Sandoval Signpost

An Independent Monthly Newspaper Serving the Community since 1988

The Gauntlet

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letters, opinions, editorials

re: Eason Eige Proclamation

Eason Eige is an extraordinary individual, collector and artist. His recent personal gift of over three hundred pieces of Navajo and Pueblo jewelry to the Albuquerque Museum of Art and History celebrates the contributions of Native American jewelers.

During the opening ceremonies at the museum on Sunday, June 27, 2010, Deborah Slaney, Curator of History at the museum, presented Eason with a proclamation signed by City of Albuquerque’s Mayor Berry. The proclamation honored Eason for his gift and designated June 27, 2010, as Eason Eige Day.

For several years, we have known Eason as a prolific collector and artist. He remains an important visual source in Old Town Albuquerque and is well-known by many of our Pueblo artisans and friends.

We first met Eason when he was curator at the Andrews Pueblo Pottery and Art Gallery in Old Town Albuquerque. In fact, Eason was one of the first persons we met when we moved to New Mexico in early 2002. When Vicki and I were board members serving on the New Mexico Arts and Crafts Fair, we were looking for jurors to judge jewelry entries. Deb Slaney from the Albuquerque Museum and local Placitas resident recommended Eason as an excellent choice for the show’s jewelry category.

Eason, an accomplished painter, has always tried to showcase some of the best emerging Native American artists at Andrews Pueblo Gallery. We were poking around Cowboys and Indians Antiques one day and spotted a yeii figure carved by Navajo artist Sheldon Harvey. On one of our next trips to Andrews Pueblo Gallery, Sheldon was doing a one person show thanks to Eason’s keen eye for woodcarvers.

Before moving to Albuquerque, we began collecting contemporary glass from the early ‘50s, ‘60s, and current productions. Blenko glass fitted the time period as well as our purses. Living close to the Corning Museum of Glass helped spur our interests. Once again, our paths crossed when we discovered that Eason co-authored a book on Blenko glass with Richard Blenko. His days at the Huntington Museum of Art in Huntington, West Virginia, probably contributed to his close ties with Richard Blenko and the West Virginia glassmaking company.

When one views the current exhibit at the museum, you can visualize each piece clasped around your neck, a finger or wrist. There is a spirit in each of the pieces that reflects the cultural traditions of the Navajo and Pueblo artists. Two of the artists’ pieces particularly caught our eyes. Leo Coriz and Dionicio Chama have been making Jewelry at Kewa (Santo Domingo) Pueblo for several years. Although Leo has passed away, his work remains an important example of Pueblo jewelry. Dionsio Chama works mainly with shell necklaces and dance cuffs. Like Eason, their worked ignited a passion in each of us resulting in purchases for our collection.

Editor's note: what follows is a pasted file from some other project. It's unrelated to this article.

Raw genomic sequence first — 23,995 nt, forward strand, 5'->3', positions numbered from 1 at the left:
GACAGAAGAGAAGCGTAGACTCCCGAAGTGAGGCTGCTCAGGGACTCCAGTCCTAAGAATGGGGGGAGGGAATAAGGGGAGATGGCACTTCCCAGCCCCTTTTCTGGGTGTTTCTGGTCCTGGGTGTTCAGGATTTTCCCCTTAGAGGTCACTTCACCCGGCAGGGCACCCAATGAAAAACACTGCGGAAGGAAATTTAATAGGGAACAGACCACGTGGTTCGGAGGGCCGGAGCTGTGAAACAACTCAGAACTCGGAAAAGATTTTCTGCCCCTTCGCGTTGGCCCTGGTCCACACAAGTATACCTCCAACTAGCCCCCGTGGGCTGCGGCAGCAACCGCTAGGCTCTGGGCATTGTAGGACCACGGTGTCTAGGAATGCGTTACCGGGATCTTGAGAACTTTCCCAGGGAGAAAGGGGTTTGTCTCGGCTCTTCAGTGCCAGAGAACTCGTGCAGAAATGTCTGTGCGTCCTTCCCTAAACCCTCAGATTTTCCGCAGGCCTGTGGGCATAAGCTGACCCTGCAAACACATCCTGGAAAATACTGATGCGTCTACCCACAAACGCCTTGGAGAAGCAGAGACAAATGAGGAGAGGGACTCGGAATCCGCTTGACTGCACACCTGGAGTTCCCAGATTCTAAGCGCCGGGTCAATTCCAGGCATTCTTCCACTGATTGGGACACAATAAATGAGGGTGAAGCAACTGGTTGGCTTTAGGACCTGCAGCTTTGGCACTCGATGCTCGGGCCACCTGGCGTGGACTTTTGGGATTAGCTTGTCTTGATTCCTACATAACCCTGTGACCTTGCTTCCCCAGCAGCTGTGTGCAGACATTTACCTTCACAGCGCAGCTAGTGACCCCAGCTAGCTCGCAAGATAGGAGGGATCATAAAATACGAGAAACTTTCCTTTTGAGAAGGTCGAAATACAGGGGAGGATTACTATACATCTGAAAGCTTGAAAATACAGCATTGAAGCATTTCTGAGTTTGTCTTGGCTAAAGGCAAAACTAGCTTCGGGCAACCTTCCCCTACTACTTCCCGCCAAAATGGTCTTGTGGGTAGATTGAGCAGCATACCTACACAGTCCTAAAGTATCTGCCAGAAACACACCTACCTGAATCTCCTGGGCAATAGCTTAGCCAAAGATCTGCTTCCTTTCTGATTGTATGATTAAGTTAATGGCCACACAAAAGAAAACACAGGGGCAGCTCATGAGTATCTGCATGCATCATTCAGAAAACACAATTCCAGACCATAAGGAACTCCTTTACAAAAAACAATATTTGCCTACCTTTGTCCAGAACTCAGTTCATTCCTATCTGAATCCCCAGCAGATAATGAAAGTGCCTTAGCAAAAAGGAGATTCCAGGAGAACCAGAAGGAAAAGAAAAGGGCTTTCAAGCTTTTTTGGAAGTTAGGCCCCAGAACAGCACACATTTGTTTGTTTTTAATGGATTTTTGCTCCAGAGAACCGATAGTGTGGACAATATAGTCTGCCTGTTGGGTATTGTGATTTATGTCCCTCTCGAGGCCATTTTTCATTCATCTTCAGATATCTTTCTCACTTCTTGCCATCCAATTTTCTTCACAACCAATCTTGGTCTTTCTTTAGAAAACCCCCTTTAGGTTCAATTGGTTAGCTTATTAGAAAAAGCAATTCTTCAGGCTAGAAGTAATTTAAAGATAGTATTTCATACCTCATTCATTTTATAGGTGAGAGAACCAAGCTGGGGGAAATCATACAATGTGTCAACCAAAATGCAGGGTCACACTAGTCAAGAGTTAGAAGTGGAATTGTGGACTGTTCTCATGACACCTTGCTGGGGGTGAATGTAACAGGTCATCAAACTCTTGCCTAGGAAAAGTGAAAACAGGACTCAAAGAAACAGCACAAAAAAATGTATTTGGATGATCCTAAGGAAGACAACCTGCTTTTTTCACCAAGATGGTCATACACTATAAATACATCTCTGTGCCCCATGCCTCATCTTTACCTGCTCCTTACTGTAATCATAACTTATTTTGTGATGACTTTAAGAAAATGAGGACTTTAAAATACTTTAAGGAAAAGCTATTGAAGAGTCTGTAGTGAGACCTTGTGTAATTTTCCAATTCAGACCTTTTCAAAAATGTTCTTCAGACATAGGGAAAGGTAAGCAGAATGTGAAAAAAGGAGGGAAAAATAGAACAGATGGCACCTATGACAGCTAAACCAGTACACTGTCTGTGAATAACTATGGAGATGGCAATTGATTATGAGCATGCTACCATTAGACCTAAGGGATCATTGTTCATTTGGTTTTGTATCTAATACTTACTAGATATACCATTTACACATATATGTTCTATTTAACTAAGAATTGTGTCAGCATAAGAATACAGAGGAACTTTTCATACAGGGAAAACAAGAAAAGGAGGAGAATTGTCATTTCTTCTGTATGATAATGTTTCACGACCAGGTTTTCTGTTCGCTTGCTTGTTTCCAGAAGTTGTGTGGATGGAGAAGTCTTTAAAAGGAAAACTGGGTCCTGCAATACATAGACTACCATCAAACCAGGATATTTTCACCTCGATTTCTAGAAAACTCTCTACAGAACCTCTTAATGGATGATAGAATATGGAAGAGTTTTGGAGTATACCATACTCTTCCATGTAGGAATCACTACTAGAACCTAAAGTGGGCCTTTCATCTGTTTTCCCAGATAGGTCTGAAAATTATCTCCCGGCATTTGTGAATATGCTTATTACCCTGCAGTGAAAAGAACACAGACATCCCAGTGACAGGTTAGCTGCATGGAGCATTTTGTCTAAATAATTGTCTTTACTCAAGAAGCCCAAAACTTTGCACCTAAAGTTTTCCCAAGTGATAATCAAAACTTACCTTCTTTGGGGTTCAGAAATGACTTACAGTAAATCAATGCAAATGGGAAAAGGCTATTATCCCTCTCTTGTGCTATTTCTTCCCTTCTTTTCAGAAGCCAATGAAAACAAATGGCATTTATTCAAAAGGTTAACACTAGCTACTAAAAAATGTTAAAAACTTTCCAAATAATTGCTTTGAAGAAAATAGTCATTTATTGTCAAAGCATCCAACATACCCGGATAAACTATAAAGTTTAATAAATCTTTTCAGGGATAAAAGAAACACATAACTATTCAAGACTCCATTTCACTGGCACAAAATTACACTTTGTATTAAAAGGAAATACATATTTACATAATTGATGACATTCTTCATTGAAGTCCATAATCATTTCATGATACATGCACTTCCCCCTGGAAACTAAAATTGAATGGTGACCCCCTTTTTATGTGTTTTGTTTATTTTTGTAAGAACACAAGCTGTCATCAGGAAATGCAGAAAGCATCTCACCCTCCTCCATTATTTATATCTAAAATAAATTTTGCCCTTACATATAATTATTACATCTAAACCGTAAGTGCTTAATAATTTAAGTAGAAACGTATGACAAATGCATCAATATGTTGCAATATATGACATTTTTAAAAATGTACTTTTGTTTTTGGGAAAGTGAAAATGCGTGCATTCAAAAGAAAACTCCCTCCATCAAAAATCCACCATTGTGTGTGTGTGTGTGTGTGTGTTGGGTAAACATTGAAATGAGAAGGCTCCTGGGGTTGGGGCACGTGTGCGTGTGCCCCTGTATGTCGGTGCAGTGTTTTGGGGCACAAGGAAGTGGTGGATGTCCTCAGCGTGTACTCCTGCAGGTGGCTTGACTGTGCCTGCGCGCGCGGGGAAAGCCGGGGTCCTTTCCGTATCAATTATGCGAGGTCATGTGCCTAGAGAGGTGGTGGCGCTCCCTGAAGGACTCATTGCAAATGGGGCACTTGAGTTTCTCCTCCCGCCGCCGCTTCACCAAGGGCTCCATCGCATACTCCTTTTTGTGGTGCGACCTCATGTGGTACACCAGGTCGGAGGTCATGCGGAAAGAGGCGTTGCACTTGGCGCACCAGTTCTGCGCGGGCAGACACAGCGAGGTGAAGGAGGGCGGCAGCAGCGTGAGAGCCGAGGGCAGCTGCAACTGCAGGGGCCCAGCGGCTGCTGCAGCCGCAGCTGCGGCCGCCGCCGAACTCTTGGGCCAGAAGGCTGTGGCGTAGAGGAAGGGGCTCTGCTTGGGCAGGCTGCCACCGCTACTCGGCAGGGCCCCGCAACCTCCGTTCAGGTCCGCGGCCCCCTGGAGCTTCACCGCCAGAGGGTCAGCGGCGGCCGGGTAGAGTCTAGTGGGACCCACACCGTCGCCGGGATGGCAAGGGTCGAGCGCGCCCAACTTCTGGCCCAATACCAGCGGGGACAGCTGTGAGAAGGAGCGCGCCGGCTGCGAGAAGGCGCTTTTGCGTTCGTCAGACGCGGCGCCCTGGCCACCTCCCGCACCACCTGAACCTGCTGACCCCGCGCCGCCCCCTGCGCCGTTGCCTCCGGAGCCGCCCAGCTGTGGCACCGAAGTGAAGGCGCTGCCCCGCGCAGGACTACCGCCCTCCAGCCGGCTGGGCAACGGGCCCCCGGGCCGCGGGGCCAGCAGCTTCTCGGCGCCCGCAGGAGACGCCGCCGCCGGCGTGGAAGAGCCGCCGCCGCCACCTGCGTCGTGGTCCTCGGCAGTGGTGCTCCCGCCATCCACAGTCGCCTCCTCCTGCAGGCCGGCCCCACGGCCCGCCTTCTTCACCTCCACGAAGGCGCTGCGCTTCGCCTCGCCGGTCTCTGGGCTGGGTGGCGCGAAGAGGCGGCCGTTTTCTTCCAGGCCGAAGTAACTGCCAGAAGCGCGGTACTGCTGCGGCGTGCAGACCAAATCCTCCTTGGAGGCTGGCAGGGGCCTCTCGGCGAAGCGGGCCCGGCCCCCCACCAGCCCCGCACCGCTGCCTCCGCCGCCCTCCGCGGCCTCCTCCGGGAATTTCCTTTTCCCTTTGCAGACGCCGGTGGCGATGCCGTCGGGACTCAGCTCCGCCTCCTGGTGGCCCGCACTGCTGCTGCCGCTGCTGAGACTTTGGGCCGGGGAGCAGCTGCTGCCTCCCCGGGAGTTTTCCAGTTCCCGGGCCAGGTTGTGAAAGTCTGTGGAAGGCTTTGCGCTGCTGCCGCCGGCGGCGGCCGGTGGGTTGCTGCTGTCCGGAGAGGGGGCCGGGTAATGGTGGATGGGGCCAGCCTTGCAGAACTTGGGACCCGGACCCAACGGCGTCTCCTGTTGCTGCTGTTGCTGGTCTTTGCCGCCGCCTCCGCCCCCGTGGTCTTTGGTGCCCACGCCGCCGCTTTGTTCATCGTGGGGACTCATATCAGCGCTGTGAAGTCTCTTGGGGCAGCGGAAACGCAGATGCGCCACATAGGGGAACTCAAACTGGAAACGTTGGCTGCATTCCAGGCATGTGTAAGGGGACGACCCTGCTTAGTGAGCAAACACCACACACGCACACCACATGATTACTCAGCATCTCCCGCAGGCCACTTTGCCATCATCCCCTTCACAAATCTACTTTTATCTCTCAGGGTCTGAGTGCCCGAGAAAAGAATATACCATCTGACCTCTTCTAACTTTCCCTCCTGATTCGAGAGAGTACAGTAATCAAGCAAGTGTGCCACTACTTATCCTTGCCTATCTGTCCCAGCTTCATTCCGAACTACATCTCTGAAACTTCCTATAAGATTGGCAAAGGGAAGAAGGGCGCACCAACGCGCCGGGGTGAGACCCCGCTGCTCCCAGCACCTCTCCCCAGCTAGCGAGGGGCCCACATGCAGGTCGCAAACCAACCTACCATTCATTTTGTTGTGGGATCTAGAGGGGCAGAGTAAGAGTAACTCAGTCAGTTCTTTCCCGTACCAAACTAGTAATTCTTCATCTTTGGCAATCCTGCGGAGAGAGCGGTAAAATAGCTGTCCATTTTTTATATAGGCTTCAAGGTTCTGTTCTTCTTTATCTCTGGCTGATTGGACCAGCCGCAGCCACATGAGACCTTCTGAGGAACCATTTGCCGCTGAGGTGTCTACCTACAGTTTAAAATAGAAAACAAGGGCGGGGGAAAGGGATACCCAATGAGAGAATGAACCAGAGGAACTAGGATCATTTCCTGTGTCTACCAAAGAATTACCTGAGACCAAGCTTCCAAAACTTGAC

It is truly an honor to know Eason. We are always curious about what will be his next passion.

—Ron Sullivan, Placitas

Signpost Cartoon c. Rudi Klimpert

re: letter to the editor

The paving of Highway 165 is finally finished. But it has left us with a very dangerous road to navigate. This road must be someone’s pet project, for every 3 to 4 years, warning signs and orange barrels are erected and a paving company arrives and re-surfaces this road - whether it needs it or not.

I suppose we should be grateful that our road is rebuilt regularly, except that every time this road is re-paved, it gets taller and narrower and shoulders keep disappearing. This last time, the shoulders completely vanished in some places, despite the fact that Highway 165 is a very popular route for bikers and hikers. With every re-surfacing, their right of way is further pushed into the main road. In the Las Huertas canyon section of this road, there are drop offs of a foot or more right on the other side of the white line. Many of us living up here have teenagers who drive this road to school. They are inexperienced and novice drivers with plenty of distractions on their minds. If any of them or anyone else for that matter gets too close to the edge of this road and catches a wheel on these drop offs, they will be pulled into ravines, or the valley bellow with dire consequences. If a biker is crowded and pushed to the side, there is no place for him or her to go but down a dangerous drop off.

This is totally unacceptable road construction. I don’t know who approved and subsequently inspected this work but their work is not satisfactory by any means. I call everyone’s attention to a very dangerous situation. We need to call our state representatives, senators and highway department personnel responsible for this hazardously made road and have them correct this work before someone gets hurt or worse gets killed here.

 — A concerned Placitas resident





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